Bridgegate: Chris Christie’s career is over troubled water (again)

(CNN)Chris Christie’s former deputy chief of staff, Bridget Anne Kelly, finally broke her long silence about the “Bridgegate” scandal that virtually paralyzed a small town whose mayor was a political rival of the New Jersey governor.

For days in September 2013, lane closures on the George Washington Bridge snarled traffic in Fort Lee, New Jersey, just across the river from Manhattan.


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Kelly testified Friday that she told Christie at a meeting nearly a month earlier about a traffic study and the effect it would have on the small town.
She said Christie signed off on the study, which she said was billed to her as a study about ways to speed up traffic across the bridge.
Christie has denied all involvement from the onset and isn’t facing charges. But he hasn’t escaped scrutiny from the controversy that has overshadowed his final term as governor.


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The trial marks a low point for the man who, after an unsuccessful run for president, has become one of Republican nominee Donald Trump’s closest allies in this election.


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Kelly testified in federal court that she told Christie about the lane closures and potential traffic problems one day before sending that email.
The governor, she said, asked her what the administration’s relationship was with Fort Lee Mayor Mark Sokolich.
“I really didn’t know,” she said.
In a statement released after Friday’s court proceedings, Christie’s spokesman said the governor never knew about the bridge plans.
“As the governor has said since January 9, 2014, the governor had no knowledge prior to or during these lane realignments, and he had no role in authorizing them. Anything said to the contrary is simply untrue,” spokesman Brian Murray wrote.
Wildstein testified that ex-Port Authority executives and Christie staffers planned to make the traffic from lane closures “as bad as possible.”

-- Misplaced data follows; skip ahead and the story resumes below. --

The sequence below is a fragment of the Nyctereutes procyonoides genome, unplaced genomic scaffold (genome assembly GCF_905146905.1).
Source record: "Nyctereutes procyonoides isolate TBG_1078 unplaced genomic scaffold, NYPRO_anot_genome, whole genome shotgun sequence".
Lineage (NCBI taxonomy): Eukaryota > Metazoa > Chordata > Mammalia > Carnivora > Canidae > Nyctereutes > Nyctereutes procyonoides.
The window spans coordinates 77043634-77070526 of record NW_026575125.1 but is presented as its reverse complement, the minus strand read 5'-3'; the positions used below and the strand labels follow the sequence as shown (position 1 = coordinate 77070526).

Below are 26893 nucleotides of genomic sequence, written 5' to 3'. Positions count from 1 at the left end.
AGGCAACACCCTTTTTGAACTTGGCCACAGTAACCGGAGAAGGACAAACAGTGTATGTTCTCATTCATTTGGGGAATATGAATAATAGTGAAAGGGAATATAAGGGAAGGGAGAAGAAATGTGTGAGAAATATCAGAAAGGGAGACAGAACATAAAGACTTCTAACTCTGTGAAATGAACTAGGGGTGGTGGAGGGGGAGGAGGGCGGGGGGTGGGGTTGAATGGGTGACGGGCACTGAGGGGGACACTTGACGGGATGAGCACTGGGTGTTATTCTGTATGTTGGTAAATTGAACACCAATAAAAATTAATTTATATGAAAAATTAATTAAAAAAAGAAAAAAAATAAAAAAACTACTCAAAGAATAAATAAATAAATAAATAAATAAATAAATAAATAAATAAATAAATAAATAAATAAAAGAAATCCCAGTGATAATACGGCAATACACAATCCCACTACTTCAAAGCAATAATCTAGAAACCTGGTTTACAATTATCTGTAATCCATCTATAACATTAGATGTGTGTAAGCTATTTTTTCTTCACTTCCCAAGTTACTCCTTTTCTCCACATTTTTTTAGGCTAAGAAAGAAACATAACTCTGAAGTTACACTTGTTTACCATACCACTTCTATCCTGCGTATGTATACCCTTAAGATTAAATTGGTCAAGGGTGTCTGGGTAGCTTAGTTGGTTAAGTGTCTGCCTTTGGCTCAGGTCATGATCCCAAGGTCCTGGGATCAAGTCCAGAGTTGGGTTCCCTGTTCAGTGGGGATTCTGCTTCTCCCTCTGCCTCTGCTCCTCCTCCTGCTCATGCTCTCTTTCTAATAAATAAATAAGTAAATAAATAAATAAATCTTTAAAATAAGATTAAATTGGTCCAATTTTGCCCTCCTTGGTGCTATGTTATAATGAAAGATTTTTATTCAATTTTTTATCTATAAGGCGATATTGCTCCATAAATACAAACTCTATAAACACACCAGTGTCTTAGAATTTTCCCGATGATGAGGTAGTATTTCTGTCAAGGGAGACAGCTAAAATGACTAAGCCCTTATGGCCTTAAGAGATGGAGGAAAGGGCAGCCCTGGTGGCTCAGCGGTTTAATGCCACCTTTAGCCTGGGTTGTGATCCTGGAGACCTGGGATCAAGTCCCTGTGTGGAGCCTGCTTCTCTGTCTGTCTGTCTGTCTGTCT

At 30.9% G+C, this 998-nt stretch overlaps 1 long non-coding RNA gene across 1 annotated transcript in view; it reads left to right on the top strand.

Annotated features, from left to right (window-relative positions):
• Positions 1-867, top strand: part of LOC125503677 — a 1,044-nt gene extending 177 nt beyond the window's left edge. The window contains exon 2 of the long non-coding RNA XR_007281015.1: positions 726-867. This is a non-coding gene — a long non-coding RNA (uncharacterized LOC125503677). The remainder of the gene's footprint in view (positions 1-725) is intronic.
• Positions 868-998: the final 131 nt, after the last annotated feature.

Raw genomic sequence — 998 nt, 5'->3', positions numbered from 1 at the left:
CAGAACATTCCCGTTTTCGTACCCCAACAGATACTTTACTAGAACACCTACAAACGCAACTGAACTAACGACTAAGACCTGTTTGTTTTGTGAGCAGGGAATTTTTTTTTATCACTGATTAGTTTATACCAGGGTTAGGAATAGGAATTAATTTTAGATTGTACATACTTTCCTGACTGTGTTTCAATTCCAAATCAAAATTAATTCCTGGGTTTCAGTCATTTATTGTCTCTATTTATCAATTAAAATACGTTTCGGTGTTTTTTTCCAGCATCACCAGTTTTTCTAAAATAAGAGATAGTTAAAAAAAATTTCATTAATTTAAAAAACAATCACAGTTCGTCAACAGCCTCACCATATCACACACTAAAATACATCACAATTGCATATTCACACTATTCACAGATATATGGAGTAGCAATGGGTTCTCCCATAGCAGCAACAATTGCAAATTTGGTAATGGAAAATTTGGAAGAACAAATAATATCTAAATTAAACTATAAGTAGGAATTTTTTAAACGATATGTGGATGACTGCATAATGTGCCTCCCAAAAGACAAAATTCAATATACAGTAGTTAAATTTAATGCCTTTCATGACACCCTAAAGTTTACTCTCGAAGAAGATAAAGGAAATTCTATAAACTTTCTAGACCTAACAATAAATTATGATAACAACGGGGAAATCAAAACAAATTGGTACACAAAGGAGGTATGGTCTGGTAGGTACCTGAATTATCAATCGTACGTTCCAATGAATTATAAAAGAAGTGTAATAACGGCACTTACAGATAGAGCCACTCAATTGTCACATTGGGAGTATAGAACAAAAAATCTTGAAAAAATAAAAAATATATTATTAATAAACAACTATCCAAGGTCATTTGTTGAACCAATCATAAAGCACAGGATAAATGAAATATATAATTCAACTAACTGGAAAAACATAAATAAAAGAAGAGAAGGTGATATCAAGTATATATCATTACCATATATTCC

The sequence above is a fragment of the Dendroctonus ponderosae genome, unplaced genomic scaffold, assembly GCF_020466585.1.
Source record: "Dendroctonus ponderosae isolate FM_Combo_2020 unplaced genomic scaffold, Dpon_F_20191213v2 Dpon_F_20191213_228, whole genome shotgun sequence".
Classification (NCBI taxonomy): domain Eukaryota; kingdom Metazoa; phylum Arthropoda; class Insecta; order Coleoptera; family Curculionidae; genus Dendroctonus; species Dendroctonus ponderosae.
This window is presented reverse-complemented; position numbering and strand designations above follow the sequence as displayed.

The August 13 messages are evidence that the closures were an act of political vengeance, according to federal prosecutors. But Kelly had previously chalked up her correspondence with Wildstein to “sarcasm and humor.”
Kelly testified that she used the phrase “traffic problems” because she often heard it used by Wildstein.
When Kelly’s lead attorney Michael Critchley asked if the words were coded language for the mayor’s punishment, she said, “Absolutely not.”
“Poor choice of words?” the lawyer asked.
“Very,” she replied.
Kelly at one point testified about her boss’ temper, saying that Christie — upset about an idea she had proposed — once hurled a water bottle that struck her in the arm.
Kelly and former Port Authority deputy executive director Bill Baroni are charged with nine criminal counts including conspiracy and fraud in connection with the closures. If found guilty, they could both face time in prison.
“Bridgegate is characteristic Jersey skullduggery,” Ross Baker, a political science professor at Rutgers University, said via email. “It’s the knee-capper rather than the stiletto: crude, blunt messaging that lacks subtlety. It’s more Mussolini than Machiavelli.”

‘Chris Christie is done’

Christie has been dragged through the mud — if not in a court facing a trial before his peers, then in the court of public opinion.
“I personally don’t care what happens to Christie,” says Debbie Minuto, who owns a bagel shop in Fort Lee. “He could do whatever. He’s nonexistent. The news comes on. I shut it off.”
Minuto said she’s so disenchanted with American politics in general that on the night of the last presidential debate she watched an episode of the British children’s cartoon “Peppa Pig” with her grandchildren.
Jose Perez, part owner of The Cigar Room on Main Street — ground zero of the Bridgegate scandal — said his customers don’t even mention the trial.
“Chris Christie is done,” he said. “I know some judge or something ordered something from Christie, but I’m not even sure what it is.”
Ben Dworkin, a political science professor at Rider University, said it’s not clear whether Christie can recover politically.
“Bridgegate started a downward trajectory for the governor that has effectively meant his second term has largely been lost,” he said.
“This tars him even if he’s not at trial himself.”

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